UNLABELLED: Loss of ephrin receptor (EphB1) expression may associate with aggressive cancer phenotypes; however, the mechanism of action remains unclear. To gain detailed insight into EphB1 function in acute myelogenous leukemia (AML), comprehensive analysis of EphB1 transcriptional regulation was conducted. In AML cells, EphB1 transcript was inversely correlated with EphB1 promoter methylation. The presence of EphB1 allowed EfnB1 ligand-mediated p53 DNA binding, leading to restoration of the DNA damage response (DDR) cascade by the activation of ATR, Chk1, p53, p21, p38, CDK1(tyr15), and Bax, and downregulation of HSP27 and Bcl2. Comparatively, reintroduction of EphB1 expression in EphB1-methylated AML cells enhanced the same cascade of ATR, Chk1, p21, and CDK1(tyr15), which consequently enforced programmed cell death. Interestingly, in pediatric AML samples, EphB1 peptide phosphorylation and mRNA expression were actively suppressed as compared with normal bone marrow, and a significant percentage of the primary AML specimens had EphB1 promoter hypermethylation. Finally, EphB1 repression associated with a poor overall survival in pediatric AML. Combined, the contribution of EphB1 to the DDR system reveals a tumor-suppressor function for EphB1 in pediatric AML.
IMPLICATIONS: The tumor-suppressor function of EphB1 is clinically relevant across many malignancies, suggesting that EphB1 is an important regulator of common cancer cell transforming pathways.

Weiss AC, Kispert A
Eph/ephrin signaling in the kidney and lower urinary tract.
Pediatr Nephrol. 2016; 31(3):359-71 [PubMed] Related Publications
Development and homeostasis of the highly specialized cell types and tissues that constitute the organs of the urinary system, the kidneys and ureters, the bladder, and the urethra, require the tightly regulated exchange of signals in and between these tissues. Eph/ephrin signaling is a bidirectional signaling pathway that has been functionally implicated in many developmental and homeostatic contexts, most prominently in the vascular and neural system. Expression and knockout analyses have now provided evidence that Eph/ephrin signaling is of crucial relevance for cell and tissue interactions in the urinary system as well. A clear requirement has emerged in the formation of the vesicoureteric junction, in urorectal septation and glomerulogenesis during embryonic development, in maintenance of medullary tubular cells and podocytes in homeostasis, and in podocyte and glomerular injury responses. Deregulation of Eph/ephrin signaling may also contribute to the formation and progression of tumors in the urinary system, most prominently bladder and renal cell carcinoma. While in the embryonic contexts Eph/ephrin signaling regulates adhesion of epithelial cells, in the adult setting, cell-shape changes and cell survival seem to be the primary cellular processes mediated by this signaling module. With progression of the genetic analyses of mice conditionally mutant for compound alleles of Eph receptor and ephrin ligand genes, additional essential functions are likely to arise in the urinary system.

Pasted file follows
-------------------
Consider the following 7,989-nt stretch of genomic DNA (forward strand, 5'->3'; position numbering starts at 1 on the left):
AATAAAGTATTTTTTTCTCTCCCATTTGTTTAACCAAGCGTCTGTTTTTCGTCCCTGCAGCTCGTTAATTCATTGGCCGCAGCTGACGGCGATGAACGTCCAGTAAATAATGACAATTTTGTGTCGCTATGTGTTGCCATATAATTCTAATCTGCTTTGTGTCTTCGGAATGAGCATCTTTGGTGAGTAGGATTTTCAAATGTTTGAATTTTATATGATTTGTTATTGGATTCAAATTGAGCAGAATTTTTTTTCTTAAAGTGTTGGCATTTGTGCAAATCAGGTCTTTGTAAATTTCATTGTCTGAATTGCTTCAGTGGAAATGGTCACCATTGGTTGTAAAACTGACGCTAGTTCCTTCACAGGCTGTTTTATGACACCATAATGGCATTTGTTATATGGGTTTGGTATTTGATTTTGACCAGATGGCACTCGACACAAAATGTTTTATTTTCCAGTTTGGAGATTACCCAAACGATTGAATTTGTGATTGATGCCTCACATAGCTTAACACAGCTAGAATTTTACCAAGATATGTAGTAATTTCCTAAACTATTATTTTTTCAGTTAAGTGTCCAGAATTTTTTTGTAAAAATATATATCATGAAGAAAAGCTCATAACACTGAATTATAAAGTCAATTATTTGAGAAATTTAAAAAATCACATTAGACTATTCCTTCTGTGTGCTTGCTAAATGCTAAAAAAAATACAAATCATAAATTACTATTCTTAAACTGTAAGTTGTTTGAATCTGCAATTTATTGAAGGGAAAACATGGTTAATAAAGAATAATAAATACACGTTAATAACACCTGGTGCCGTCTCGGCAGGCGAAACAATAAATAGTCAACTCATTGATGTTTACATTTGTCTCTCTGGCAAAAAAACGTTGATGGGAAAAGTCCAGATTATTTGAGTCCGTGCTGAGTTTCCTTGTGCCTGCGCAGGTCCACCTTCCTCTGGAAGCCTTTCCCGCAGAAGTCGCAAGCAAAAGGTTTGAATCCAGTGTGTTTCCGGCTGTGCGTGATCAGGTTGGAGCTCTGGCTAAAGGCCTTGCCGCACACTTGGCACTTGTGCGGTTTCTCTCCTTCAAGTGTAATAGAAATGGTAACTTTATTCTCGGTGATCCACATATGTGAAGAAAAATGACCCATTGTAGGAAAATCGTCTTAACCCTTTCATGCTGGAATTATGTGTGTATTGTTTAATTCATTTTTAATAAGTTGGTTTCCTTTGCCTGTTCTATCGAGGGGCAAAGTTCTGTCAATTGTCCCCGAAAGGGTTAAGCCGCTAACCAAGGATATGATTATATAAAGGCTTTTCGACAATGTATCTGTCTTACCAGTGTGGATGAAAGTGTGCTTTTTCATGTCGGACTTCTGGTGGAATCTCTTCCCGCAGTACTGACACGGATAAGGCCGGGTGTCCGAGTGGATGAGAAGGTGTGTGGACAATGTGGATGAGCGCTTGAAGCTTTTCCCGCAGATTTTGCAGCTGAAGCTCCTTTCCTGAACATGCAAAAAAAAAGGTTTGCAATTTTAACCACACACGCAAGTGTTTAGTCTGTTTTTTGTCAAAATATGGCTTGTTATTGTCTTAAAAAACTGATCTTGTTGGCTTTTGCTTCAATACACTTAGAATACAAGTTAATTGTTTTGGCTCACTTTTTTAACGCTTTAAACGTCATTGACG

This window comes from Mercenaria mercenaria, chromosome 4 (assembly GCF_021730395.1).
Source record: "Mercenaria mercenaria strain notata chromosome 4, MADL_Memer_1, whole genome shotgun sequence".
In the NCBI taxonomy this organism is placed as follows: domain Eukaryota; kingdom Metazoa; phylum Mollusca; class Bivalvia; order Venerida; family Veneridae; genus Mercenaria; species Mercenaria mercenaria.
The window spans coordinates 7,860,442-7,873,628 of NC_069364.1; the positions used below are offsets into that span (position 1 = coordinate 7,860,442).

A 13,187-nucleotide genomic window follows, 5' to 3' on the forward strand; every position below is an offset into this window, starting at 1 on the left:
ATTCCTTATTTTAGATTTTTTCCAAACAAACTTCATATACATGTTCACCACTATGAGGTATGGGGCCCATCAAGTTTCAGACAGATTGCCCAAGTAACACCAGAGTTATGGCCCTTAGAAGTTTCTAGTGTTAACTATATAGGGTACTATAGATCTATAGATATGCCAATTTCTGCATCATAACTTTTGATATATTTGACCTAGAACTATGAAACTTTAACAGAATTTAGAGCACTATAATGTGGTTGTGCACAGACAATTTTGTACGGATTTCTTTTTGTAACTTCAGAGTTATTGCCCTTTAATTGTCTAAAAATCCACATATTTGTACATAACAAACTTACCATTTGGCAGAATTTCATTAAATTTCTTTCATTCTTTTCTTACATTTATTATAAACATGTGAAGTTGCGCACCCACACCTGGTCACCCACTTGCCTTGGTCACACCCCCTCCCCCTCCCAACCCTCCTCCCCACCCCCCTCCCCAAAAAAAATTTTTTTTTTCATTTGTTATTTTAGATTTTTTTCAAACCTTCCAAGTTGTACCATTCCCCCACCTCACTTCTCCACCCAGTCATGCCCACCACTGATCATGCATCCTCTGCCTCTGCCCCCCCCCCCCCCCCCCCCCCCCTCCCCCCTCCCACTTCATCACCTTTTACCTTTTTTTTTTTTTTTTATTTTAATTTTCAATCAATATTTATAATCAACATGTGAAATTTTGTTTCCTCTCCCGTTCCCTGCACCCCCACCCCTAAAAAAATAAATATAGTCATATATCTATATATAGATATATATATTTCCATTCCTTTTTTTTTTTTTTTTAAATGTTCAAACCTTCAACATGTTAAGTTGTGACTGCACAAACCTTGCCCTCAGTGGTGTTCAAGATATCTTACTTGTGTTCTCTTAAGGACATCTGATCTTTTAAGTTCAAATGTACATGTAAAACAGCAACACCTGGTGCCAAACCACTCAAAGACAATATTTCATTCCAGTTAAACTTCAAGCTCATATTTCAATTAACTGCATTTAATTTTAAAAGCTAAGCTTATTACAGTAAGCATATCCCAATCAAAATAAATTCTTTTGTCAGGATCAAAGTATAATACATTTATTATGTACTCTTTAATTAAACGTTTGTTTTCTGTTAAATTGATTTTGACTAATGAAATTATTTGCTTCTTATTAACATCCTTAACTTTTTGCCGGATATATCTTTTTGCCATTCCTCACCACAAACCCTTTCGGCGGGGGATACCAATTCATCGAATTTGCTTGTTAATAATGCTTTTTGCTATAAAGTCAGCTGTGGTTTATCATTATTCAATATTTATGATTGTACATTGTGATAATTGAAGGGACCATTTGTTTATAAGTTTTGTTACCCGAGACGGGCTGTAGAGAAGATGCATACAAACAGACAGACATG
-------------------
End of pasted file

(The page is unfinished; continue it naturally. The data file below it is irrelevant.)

Farshchian M, Nissinen L, Siljamäki E, et al.
EphB2 Promotes Progression of Cutaneous Squamous Cell Carcinoma.
J Invest Dermatol. 2015; 135(7):1882-92 [PubMed] Related Publications
Keratinocyte-derived skin cancer, cutaneous squamous cell carcinoma (cSCC), is the most common metastatic skin cancer. We have examined the role of Eph/ephrin signaling in the progression of cSCC. Analysis of the expression of EPH and EFN families in cSCC cells and normal epidermal keratinocytes revealed overexpression of EPHB2 mRNA in cSCC cells and cSCC tumors in vivo. Tumor cell-specific overexpression of EphB2 was detected in human cSCCs and in chemically induced mouse cSCCs with immunohistochemistry, whereas the expression of EphB2 was low in premalignant lesions and normal skin. Knockdown of EphB2 expression in cSCC cells suppressed growth and vascularization of cSCC xenografts in vivo and inhibited proliferation, migration, and invasion of cSCC cells in culture. EphB2 knockdown downregulated expression of genes associated with biofunctions cell viability, migration of tumor cells, and invasion of tumor cells. Among the genes most downregulated by EphB2 knockdown were MMP1 and MMP13. Moreover, activation of EphB2 signaling by ephrin-B2-Fc enhanced production of invasion proteinases matrix metalloproteinase-13 (MMP13) and MMP1, and invasion of cSCC cells. These findings provide mechanistic evidence for the role of EphB2 in the early progression of cSCC to the invasive stage and identify EphB2 as a putative therapeutic target in this invasive skin cancer.